Table 3 shows the changes of node strength of the sectors in the three periods. It can be seen that the standard deviation of consumer staples sector (no. 5) is the largest, indicating that the fluctuation of dependence between this sector and the other sectors is the largest one, which is also consistent with the explanation above. It is worth noting that the two sectors of information technology sector (no. 8) and telecommunication services sector (no. 9) not only maintain high dependence with each other, but also have little changes in dependence. Although the majority of Chinese people are in the state of home segregation during the pandemic period and more dependent on the products and services provided by companies in these two sectors, such as communicating with friends and relatives by use of QQ, WeChat, or other online tools, attending online classes and online meetings by use of Tencent Meeting, entertaining and relaxing by playing online games or TikTok, however in the great majority of households in China, the use of mobile phones, computers, and the Internet has already become quite popular. According to the statistical report on the development of China’s Internet, by June 2019, the number of Internet users in China has reached 854 million, and the Internet penetration rate reaches 61.2%, of which, the Mobile Internet users have reached 847million, and the proportion of Internet users using mobile phones reaches 99.1%. Therefore, the pandemic did not increase the demand for these products and services, and thus investors’ attention has not shifted from other sectors to these two sectors, and the COVID-19 has little impact on the dependence of these two sectors among the other ones.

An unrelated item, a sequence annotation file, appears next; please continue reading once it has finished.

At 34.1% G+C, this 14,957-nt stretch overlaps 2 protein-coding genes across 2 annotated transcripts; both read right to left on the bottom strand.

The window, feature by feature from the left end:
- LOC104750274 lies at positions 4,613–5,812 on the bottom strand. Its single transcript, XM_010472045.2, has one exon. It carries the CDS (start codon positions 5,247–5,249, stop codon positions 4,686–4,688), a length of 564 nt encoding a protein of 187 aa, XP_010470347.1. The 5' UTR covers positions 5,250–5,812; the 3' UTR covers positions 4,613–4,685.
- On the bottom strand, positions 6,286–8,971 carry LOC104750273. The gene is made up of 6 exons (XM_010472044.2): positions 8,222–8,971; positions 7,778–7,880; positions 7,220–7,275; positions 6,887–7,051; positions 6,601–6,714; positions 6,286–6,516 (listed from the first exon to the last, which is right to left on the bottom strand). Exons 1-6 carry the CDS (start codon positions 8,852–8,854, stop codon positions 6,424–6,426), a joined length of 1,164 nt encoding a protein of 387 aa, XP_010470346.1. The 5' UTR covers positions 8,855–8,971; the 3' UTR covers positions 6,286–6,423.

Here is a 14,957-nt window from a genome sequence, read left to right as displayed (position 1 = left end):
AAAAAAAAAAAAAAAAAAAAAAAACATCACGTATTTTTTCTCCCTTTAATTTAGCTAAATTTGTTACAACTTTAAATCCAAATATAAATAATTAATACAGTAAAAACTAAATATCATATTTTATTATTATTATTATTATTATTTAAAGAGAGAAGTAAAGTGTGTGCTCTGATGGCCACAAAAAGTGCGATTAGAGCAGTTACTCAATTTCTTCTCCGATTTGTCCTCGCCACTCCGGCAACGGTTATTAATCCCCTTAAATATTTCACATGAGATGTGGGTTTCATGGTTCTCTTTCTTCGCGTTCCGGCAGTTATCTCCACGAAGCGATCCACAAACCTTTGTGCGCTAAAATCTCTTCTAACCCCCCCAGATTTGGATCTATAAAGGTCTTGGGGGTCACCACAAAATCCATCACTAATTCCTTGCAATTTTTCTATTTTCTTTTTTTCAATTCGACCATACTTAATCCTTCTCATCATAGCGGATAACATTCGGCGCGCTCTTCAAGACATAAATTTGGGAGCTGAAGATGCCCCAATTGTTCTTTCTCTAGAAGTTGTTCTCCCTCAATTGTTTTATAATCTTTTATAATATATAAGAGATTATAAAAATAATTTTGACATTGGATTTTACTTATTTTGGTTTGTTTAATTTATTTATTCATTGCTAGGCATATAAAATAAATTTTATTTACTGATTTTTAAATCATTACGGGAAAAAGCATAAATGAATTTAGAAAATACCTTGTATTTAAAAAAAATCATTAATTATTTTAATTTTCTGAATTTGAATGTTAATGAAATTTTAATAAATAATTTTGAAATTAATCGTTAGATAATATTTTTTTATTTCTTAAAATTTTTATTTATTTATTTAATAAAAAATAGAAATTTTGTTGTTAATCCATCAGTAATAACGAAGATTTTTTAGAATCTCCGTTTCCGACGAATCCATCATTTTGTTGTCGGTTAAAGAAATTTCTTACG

The above analyzes the interdependence network among the industry sector indexes from a static view, in order to explore the dynamic evolution of the dependence relationship among the sectors, the sliding window method is used. In this article, the width of the sliding window is set as 50 days, and the sliding distance of each window is 5 days. The reason for the setting of window width and sliding distance is that it cannot only guarantee the number of samples required for each window, but also ensure sufficient comparisons.